For some reason, my most vivid childhood memory of a back-to-school night is not my own school, but my sister’s. We were living in Augusta, Georgia, (the suburb of Martinez, to be specific) and she was starting junior high. It was the 1980s. I was still in elementary school. I can picture the evening. There were trailers, not just the main building. It was crowded. She got a souvenir light blue plastic mug. Maybe it was the mug. It was a cool mug. What has stayed with me is the feeling of newness – our family of four checking out a new school where my older sister would go. I don’t recall being upset she went to a different school. It was just different not being in the same school together anymore.
What does good leadership in times of crisis look like? We saw it late last week in Ferguson, Missouri, when Capt. Ronald Johnson of the Missouri State Highway Patrol came into a contentious situation and the mood changed in no small way because of his leadership. What he did was walk with the people who were upset. He talked with them, not to them. He listened. He hugged. In short, he led.
It was everything I hoped it would be. Last week, I told you about the resurgence of the classic children’s game of dodgeball. The YMCA at American Tobacco Campus in downtown Durham has been holding a summer dodgeball tournament in the Cage, that fenced in area near the parked train car in the center of the complex. Friday morning, I witnessed the glory that is hitting your colleagues with balls for fun.
When I was a kid, we took dodge ball seriously. We played in public schools, and we hit each other hard with those dodge balls. No remorse. You dodged, or you got hit.
Durham County Library’s sixth Reader of the Week is Can Wang. Can is 6 years old and attends Orange Charter School. Her favorite book is “Cinderella.” Can visits Southwest Regional Library. She also attended an arts camp this summer, where she drew a big beautiful tree.
As far as indoor entertainment venues go, the Durham Performing Arts Center is arguably the biggest draw in the Triangle, bringing both Broadway shows and big-name concerts to the stage since it opened in late 2007. Pollstar Magazine just rated it third on its list of national attendance at theaters. But that’s indoors.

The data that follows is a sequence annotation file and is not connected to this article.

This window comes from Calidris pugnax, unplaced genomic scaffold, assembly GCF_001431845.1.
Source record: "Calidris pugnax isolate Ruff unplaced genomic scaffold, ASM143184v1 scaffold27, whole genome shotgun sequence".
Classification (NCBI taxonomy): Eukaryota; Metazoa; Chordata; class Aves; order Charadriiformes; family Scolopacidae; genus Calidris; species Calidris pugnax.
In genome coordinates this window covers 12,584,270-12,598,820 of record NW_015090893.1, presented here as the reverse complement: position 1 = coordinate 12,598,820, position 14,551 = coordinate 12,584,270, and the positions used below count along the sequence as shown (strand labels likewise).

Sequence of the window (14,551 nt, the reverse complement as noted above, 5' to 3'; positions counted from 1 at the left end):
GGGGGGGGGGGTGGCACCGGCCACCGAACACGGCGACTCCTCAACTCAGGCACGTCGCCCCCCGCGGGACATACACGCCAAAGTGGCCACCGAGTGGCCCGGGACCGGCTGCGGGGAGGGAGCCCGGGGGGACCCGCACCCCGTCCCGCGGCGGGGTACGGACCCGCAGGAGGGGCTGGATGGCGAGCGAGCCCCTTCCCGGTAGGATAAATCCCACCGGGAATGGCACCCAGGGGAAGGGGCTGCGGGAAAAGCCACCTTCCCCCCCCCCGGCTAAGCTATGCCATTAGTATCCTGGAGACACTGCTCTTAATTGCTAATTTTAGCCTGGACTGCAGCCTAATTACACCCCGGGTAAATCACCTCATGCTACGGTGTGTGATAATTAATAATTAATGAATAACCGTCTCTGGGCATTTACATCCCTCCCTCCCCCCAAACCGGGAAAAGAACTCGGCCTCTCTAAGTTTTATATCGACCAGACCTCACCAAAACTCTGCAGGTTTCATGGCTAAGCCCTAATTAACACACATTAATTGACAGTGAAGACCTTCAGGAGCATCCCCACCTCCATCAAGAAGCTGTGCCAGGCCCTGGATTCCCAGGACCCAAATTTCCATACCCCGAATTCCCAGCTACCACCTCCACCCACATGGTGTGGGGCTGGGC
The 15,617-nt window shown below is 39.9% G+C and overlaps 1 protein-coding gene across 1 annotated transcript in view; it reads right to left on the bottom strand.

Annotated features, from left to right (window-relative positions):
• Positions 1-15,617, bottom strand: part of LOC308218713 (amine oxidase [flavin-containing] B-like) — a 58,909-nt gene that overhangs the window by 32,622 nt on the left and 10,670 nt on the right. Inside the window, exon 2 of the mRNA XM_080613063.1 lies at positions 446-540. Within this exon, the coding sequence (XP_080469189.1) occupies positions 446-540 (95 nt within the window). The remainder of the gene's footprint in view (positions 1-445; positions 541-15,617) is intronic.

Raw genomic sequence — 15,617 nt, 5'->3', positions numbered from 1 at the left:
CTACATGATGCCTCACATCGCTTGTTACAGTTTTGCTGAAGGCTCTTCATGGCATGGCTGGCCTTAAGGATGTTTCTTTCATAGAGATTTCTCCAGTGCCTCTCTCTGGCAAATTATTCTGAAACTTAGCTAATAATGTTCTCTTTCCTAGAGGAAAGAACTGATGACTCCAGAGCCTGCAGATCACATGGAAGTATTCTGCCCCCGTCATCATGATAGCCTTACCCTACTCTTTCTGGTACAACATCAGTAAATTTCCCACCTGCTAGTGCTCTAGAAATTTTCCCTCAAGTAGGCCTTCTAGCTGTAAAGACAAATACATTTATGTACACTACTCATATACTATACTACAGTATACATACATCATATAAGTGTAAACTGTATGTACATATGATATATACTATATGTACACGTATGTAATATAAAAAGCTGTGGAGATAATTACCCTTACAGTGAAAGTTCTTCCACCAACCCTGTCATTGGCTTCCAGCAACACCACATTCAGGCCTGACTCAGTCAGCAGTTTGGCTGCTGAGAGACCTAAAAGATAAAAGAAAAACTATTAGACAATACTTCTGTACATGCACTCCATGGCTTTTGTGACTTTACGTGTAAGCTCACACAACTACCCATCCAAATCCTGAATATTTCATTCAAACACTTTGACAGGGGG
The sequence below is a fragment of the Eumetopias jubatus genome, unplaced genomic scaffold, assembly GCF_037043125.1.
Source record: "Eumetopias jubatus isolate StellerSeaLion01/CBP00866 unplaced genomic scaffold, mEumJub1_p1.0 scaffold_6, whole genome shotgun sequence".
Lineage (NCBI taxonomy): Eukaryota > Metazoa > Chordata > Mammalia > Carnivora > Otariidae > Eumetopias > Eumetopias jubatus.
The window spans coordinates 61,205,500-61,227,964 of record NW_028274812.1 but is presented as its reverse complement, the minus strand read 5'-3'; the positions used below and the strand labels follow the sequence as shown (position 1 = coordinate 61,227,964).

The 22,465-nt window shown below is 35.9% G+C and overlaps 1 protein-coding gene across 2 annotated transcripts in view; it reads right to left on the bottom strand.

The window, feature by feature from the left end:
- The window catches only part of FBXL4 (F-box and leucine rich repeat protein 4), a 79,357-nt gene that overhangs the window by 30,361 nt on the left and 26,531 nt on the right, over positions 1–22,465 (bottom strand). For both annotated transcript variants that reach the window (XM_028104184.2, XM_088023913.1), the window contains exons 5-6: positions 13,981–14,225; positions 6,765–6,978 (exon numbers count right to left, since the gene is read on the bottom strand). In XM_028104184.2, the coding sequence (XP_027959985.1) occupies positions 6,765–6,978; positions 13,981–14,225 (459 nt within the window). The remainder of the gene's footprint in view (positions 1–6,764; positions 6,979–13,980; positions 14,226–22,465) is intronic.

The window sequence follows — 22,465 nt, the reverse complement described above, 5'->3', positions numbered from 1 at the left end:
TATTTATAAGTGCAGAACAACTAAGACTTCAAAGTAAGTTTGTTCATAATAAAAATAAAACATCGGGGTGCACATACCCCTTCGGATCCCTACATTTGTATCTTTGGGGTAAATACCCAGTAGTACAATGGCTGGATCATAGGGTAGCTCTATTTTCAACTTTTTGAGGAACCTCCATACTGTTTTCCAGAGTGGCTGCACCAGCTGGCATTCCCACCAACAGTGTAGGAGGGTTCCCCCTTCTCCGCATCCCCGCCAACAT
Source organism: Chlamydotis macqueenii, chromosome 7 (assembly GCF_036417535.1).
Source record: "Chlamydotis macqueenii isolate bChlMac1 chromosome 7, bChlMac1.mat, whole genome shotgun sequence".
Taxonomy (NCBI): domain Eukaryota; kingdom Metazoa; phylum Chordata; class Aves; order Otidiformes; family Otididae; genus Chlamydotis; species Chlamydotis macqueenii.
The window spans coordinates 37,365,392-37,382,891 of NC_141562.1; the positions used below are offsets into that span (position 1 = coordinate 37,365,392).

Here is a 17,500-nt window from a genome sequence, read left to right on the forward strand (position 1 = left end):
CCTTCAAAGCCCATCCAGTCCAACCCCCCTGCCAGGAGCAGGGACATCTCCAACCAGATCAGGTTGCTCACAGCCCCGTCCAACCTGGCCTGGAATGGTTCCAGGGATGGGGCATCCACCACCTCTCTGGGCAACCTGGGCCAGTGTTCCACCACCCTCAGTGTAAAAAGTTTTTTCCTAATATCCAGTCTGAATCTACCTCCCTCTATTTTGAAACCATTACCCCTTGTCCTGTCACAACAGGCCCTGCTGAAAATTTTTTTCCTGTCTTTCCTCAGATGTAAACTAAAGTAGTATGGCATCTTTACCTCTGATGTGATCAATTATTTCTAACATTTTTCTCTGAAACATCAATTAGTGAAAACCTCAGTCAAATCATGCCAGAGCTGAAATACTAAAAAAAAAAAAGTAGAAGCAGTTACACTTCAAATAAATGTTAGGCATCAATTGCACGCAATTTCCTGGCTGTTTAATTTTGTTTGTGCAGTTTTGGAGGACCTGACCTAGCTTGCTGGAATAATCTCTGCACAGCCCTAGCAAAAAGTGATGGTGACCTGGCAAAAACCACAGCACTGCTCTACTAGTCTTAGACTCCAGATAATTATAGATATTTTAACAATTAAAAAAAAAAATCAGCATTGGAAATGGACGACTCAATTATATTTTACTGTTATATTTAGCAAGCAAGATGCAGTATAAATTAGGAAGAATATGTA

When I first began reporting, I noticed that one of the first questions interview subjects would ask me was, “Where are you from?” It’s just a way to make small talk, to look for common ground. Most of the time.
When the Martin Luther King Jr. National Memorial was dedicated a few years ago, I covered the Durham angle by riding along on a Durham NAACP bus of people going to the ceremony. The group was amidst the hundreds of thousands at the ceremony, but didn’t see the memorial except from quite a distance.
Summer reading. It’s not just for kids. Sure, children are encouraged to keep up their literary skills when school’s out, and frequent visits to the library for programs, or reading books at home, are a great way to do that. But summer reading is also something adults do because it seems like we have more free time in the summer.
As sure as the stars and stripes, our nation’s Independence Day approaches and so it’s time for my annual column about being an American.
The turtle’s name is Pickles. The Durham turtle. You know the one. It’s only eight years old, but if you have a kid, or are a kid at heart, you’ve climbed on that turtle sculpture at Durham Central Park.
What is fatherhood?
Fatherhood is standing in public holding a miniature Dora the Explorer backpack and acting like it’s no big deal, because it isn’t. As a father, you hold your kids’ stuff, whether it’s Dora or princesses or Iron Man. And you play with them, too.
Last Saturday, I was at a baseball game at 10 a.m., and at a baseball game at 10 p.m. It was a great day.
In the morning, I sat in a folding chair under the hot sun watching my son’s T-ball team, named for a kind of shark, enjoy America’s pastime.
In the evening, my almost-done-with-kindergarten kid sat next to me at the Durham Bulls Athletic Park.
Carolyn Hemingway. Antonio Dixon. Those who perished at Dachau during the Holocaust. Those that gave their lives for their country during war. Within less than two weeks, I covered four assignments that each had the same purpose – to remember those who were killed. One was a funeral. One was a national holiday. Two were vigils. Each of the four events were held on sunny days. Each of the four events remembered those who died not in peace, but by violence. Each of the four was emotional for those who were connected to those who died.
Back when I was a reporter in Southwestern Virginia, I covered the June 6, 2001, opening of the National D-Day Memorial in Bedford, Va. I left my home in Blacksburg at dawn, driving through several towns on the way to a rather small town, especially for a national memorial. But it’s there because Bedford lost the most soldiers, per capita, of anywhere else in the country on D-Day.
The dedication was a long day and an exciting one. Thousands of people were there, including the president. It was an important story because it was part of a thousand stories of those who will never forget June 6, 1944, the day of the Allies’ invasion of Normandy, France, during World War II.